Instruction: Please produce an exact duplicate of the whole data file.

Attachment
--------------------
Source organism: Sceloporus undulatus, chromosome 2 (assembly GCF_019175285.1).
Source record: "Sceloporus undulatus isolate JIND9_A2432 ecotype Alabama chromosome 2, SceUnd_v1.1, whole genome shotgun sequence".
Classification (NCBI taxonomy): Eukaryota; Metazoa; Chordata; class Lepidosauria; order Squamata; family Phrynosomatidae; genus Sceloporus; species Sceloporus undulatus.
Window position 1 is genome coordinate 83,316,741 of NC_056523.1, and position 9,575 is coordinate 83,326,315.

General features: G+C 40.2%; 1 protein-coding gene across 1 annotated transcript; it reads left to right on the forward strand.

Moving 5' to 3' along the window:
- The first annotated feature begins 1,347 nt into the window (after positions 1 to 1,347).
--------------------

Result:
Source organism: Sceloporus undulatus, chromosome 2 (assembly GCF_019175285.1).
Source record: "Sceloporus undulatus isolate JIND9_A2432 ecotype Alabama chromosome 2, SceUnd_v1.1, whole genome shotgun sequence".
Classification (NCBI taxonomy): Eukaryota; Metazoa; Chordata; class Lepidosauria; order Squamata; family Phrynosomatidae; genus Sceloporus; species Sceloporus undulatus.
Window position 1 is genome coordinate 83,316,741 of NC_056523.1, and position 9,575 is coordinate 83,326,315.

General features: G+C 40.2%; 1 protein-coding gene across 1 annotated transcript; it reads left to right on the forward strand.

Moving 5' to 3' along the window:
- The first annotated feature begins 1,347 nt into the window (after positions 1 to 1,347).